Often in a video game it can be the smallest of details that make the biggest impacts on the player experience. The way a gun feels satisfying to shoot thanks to small recoil animations or delicately balanced sound effects. The feeling of weight as a character moves due to precisely calculated animations reacting to your varied degrees of input. It’s not uncommon for Naughty Dog to be included in conversations about such elements, with the studio packing in extremely high levels of details into both their worlds and characters. But in The Last of Us Part II, one effect and its popularity with players took even the studio by surprise.
There are so many little details to Naughty Dog’s sequel that bring the dreary world to life, but none stand out more prominently than its deeply satisfying glass-breaking mechanics. Whether you’re shattering the display window of a derelict bookstore or using your elbow to break through a weapon display case, there’s a tangible sense of joy that follows through with each action. It’s difficult to pin down one reason for it though. Perhaps it’s the dynamic nature of the cracking and the way pieces of glass remain reactive once they’re scattered on the floor. Maybe it’s the way it forces you to think about puzzles, giving you avenues to pursue solutions in ways that other games might restrict you. It could just be sensory, too, with the right amount of vibration accompanying the crunchy sound of the glass fracturing. Developers at Naughty Dog didn’t just focus on any one of these aspects, but instead sought to create a system unlike any they had played with before.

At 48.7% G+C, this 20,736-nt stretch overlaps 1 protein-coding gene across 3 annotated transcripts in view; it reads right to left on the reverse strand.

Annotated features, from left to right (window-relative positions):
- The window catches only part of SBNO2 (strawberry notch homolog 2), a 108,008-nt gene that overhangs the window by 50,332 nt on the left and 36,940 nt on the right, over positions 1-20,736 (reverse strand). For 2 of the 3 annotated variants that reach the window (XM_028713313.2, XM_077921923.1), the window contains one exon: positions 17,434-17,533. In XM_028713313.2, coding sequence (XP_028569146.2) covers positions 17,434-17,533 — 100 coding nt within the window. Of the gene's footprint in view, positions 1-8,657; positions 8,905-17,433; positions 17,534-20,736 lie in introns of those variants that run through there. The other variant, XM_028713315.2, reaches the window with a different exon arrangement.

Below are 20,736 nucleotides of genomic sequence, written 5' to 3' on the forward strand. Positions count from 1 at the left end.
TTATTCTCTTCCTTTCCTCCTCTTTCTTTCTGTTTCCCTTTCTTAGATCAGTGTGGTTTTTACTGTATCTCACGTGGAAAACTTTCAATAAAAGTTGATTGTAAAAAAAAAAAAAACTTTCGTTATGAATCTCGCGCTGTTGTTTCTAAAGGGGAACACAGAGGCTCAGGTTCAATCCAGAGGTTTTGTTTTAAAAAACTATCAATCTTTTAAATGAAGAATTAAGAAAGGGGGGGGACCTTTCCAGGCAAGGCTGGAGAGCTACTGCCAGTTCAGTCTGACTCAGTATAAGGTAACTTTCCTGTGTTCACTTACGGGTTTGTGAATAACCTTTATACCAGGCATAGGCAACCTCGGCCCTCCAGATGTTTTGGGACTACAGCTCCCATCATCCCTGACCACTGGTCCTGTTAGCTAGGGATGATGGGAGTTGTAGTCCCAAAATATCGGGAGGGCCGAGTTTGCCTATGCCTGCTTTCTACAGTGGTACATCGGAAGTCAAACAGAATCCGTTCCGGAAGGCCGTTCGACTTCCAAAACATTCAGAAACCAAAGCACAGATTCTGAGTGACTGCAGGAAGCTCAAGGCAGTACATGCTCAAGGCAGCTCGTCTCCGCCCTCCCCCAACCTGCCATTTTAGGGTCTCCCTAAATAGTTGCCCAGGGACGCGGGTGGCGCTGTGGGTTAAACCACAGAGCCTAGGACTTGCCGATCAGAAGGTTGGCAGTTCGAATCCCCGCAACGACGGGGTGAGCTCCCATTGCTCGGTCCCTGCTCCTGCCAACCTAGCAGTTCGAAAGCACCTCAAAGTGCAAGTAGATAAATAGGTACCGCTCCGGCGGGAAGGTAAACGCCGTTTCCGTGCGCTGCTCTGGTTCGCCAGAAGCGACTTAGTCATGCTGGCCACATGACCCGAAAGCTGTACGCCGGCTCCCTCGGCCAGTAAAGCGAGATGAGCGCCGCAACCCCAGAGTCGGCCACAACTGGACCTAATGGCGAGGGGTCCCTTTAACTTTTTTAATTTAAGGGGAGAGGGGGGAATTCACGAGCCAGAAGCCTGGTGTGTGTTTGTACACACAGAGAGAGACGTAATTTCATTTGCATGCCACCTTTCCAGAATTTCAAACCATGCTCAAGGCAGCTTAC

“I liked the glass breaking in the movie John Wick,” Jesse Garcia, a sound designer at Naughty Dog, explained. “You hear a nice explosive impact along with the glass layers. After that, a very nice, subtle glass debris rolls on the ground. This extra layer of detail gave not only the feeling of breaking glass but also the consequence that there is now glass all over the ground. This type of storytelling was exactly what we set out to achieve.”